An analysis from Bank of America describes a “tsunami” of new EVs in 2022 that will deliver a powerful jolt to EV adoption among U.S. consumers. While Tesla’s Gigafactory outside of Austin gears up to produce Model Ys, GM announces plans to pour another $6.5 billion into battery and EV manufacturing in Michigan. Meanwhile, over in Kenya, a startup sees opportunity in electrifying Africa’s massive public transit bus market.
As Uber and Lyft prepare a campaign to overhaul ride-hailing labor regs in Massachusetts, a group representing drivers fights back –– with NFTs. Over in China, it’s not labor organizers but the all-powerful central government threatening to crack down on ride-hailing firms over their payment practices.
In the world of autonomy, the Insurance Institute for Highway Safety casts doubt on the safety of driver assistance systems but there’s no word on what they think about autonomous coffee delivery or autonomous freight trains.
A ‘tsunami’ of EVs: A Bank of America analysis says that a “tsunami” of new EV options in 2022 will be a major turning point for the U.S. auto market. With dozens of new models at different price points coming out, BoA projects that EV market share will rise from 6% to 16% by 2024. It also anticipates Tesla’s dominance in the EV market to decline as other OEMs get involved.
An Opibus opportunity in Kenya: Opibus, the Swedish-Kenyan tech startup, begins testing 10 new battery-electric buses on the outskirts of Nairobi. The company is eyeing next year for a full commercial launch aimed at the public transit sector across Africa. It envisions offering new electric buses at around $100,000 while it will offer used buses that have been converted to electric for $60,000.
GM plans big Michigan investment: The auto giant is teaming up with battery maker LG Energy Solutions to invest $6.5 billion to either build new plants or overhaul existing facilities in Lansing and Orion townships.
A well-earned pension: Ford’s most tenured employee has finally called it quits. After 68-and-a-half years working in various factory jobs for the Blue Oval in Dearborn, Mich., Willie Fulton is retiring at the age of 89. Here’s to you, sir.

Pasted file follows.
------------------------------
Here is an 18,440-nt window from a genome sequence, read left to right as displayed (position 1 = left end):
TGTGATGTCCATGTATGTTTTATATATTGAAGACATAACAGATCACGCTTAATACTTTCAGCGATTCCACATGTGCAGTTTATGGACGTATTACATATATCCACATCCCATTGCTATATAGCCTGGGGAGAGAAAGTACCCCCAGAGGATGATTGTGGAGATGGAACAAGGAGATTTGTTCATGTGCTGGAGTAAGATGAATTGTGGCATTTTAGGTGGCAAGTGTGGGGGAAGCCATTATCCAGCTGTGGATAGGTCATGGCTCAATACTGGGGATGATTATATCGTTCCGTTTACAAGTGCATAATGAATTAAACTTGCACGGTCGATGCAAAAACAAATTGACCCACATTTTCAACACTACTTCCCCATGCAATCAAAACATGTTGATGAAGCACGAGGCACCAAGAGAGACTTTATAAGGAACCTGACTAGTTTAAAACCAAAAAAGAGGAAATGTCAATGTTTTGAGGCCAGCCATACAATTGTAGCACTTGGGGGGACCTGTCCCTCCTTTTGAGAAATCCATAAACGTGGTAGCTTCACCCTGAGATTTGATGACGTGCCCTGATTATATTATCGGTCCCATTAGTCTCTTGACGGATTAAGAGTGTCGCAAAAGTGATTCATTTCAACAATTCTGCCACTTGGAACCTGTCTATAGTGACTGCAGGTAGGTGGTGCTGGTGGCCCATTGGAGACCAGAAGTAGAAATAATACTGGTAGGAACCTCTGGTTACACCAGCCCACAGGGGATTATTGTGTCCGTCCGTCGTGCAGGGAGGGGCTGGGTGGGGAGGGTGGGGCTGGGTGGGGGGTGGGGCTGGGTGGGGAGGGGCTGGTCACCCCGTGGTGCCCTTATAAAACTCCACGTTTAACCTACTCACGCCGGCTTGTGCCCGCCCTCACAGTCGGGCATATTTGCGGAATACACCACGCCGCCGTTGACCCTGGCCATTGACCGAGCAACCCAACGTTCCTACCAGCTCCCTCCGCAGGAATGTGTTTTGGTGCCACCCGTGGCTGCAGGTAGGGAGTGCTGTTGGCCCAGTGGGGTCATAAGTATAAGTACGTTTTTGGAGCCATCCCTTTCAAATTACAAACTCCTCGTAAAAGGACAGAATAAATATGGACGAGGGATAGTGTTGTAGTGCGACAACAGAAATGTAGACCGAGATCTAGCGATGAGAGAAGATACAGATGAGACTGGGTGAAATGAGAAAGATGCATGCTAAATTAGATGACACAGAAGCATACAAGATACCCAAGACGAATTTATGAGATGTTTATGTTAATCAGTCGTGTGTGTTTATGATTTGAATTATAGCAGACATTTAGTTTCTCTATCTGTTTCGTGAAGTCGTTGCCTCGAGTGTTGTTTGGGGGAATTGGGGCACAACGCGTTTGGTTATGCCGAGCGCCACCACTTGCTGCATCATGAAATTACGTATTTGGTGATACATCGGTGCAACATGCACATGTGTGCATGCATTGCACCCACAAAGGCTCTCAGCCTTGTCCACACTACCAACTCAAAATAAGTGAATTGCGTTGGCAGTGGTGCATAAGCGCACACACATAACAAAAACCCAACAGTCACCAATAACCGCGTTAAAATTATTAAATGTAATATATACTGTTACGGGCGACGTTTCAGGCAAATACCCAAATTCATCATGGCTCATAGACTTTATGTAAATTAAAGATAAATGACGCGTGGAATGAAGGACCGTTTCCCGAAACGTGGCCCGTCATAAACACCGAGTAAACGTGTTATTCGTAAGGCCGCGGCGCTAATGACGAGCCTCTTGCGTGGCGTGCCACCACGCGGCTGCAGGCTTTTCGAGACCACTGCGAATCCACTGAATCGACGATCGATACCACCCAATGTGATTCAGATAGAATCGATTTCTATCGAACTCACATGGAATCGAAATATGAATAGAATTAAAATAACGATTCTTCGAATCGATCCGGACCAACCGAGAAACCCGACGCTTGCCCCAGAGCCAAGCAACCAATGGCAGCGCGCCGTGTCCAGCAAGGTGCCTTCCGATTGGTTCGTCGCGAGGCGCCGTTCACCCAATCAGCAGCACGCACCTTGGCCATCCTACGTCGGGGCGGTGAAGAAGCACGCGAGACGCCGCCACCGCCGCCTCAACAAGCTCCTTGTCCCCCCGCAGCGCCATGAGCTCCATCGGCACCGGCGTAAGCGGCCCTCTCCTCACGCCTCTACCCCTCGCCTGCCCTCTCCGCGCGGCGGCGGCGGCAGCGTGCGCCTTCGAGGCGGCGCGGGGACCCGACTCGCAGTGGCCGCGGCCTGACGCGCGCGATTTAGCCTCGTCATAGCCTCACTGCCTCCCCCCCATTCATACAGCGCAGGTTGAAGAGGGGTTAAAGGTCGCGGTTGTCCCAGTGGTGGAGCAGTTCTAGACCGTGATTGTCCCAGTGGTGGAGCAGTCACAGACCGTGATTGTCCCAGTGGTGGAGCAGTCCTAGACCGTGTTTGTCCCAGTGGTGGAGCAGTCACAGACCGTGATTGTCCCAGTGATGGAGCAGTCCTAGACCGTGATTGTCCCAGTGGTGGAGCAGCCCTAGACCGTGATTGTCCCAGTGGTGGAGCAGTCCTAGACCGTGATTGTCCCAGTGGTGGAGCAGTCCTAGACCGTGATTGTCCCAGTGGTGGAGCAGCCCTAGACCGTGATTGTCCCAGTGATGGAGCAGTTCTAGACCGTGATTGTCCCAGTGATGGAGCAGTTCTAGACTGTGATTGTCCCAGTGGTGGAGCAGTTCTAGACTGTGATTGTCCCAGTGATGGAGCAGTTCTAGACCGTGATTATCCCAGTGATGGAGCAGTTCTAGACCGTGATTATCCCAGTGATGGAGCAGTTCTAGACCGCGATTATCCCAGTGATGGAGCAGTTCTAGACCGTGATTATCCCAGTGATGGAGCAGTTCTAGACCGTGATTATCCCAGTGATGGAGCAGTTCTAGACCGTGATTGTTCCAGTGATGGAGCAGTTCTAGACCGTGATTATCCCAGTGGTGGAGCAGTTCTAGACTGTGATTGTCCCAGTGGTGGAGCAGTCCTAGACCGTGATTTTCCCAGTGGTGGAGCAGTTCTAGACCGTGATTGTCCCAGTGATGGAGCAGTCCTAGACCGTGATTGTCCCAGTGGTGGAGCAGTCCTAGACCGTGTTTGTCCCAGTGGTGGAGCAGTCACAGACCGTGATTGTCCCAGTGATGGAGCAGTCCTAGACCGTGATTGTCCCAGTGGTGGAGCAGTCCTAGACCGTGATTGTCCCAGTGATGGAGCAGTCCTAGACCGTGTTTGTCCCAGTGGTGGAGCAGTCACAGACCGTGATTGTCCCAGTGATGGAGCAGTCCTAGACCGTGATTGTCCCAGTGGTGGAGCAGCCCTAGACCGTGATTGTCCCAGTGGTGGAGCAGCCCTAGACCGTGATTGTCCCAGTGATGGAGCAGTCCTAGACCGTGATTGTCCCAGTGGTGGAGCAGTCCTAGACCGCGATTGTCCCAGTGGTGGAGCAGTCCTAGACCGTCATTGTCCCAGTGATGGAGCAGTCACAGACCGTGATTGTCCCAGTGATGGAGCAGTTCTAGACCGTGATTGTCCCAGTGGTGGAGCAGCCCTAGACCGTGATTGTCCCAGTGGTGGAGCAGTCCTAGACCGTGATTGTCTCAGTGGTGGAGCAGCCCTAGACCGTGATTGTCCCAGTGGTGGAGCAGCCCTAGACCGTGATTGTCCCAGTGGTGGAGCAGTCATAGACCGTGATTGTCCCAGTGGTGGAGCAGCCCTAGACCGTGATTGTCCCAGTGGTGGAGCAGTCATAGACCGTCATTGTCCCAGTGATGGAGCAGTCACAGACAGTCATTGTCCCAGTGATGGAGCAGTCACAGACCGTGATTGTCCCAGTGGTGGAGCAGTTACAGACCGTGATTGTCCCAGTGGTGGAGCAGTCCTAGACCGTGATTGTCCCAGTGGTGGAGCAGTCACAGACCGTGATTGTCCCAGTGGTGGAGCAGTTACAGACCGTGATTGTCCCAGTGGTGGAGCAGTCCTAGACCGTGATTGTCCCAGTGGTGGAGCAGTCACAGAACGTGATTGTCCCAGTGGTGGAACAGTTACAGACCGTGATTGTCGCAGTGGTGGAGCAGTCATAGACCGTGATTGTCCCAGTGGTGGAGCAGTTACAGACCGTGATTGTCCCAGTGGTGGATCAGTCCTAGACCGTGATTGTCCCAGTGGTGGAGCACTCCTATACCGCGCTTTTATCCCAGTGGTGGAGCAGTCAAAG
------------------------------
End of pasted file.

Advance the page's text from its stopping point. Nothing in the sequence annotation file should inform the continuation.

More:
A nonfungible rat: A labor group representing ride-hailing drivers is hoping to raise thousands of dollars by issuing NFTs depicting ride-hailing corporations as giant rats wreaking havoc on American workers. Massachusetts Drivers United is issuing 50 copies of the NFT at a minimum price of $200 as Uber and Lyft gear up to launch a ballot initiative to classify drivers as contractors, much like they did through Prop 22 in California in 2020.
China warns ride-hailing firms: China’s transportation ministry warns the country’s four leading ride-hailing firms about complaints from drivers that the companies aren’t complying with pricing and safety regulations.
The Gigafactory is ready to roll: Sources say Tesla’s new Gigafactory outside of Austin will begin producing Model Ys by the end of this quarter.
Still not good enough: None of the existing advanced driver assistance systems include all of the safeguards recommended by the Insurance Institute for Highway Safety. So far, says IIHS president David Harkey, there is “no evidence” that driving assistance programs make car travel safer. The ADAS safety criteria developed by IIHS recommends that automakers put in place a number of measures to ensure that drivers remain focused on the road and can take control of the wheel at a moment’s notice. So far, according to IIHS, every driver assistance program on the market is lacking in this regard.
Starbucks courtesy of Mitsubishi: The electronics division of the Japanese auto giant is partnering with Cartken, a robotics startup, to test out autonomous coffee delivery at a mall in Japan. Customers will be able to get Starbucks delivered to a number of pickup points in or outside the mall. At this point Mitsubishi is simply the distributor for the robots, which are manufactured by Cartken, but the two companies will likely begin to collaborate in developing new technology.
Making freight rail cleaner and more efficient: Parallel Systems, a startup founded by three former SpaceX engineers, comes out of stealth with a $50 million Series A raise. Parallel is championing battery-electric railcars that autonomously load and move cargo. The system is far more flexible than conventional freight rail, since the railcars can travel independently or can “platoon” to carry larger shipments. Very cool!
Miami scooter crackdown: The city transportation department revokes permits for five of the seven scooter-sharing operators over their alleged failure to address safety concerns. Spin and Helbiz are the only remaining permitted operators. This comes two months after the city briefly paused its scooter-sharing program; it then reinstated the program after pledging to hold the companies to higher safety standards.
The best e-scooters: Wired spotlights the four best e-scooters on the market. It highlighted the Gotrex Apex, which retails at $370, as the best budget option. It deemed the Segway Ninebot F30 ($600) the best overall.
Milan’s massive bike plan: The Milan city government pushes ahead with a plan to build the largest network of protected bike lanes in Europe. The 750 km (455 miles) that the government plans to build by 2035 is even grander than the 680 km network in the Paris region.
The Mobilist takes a look at Oakland’s experiment with Universal Basic Mobility.
Bloomberg CityLab reports on a group of young climate activists trying to halt a highway expansion in Portland.
The Atlantic shows how laws aimed at protecting car dealerships are an obstacle to EV adoption
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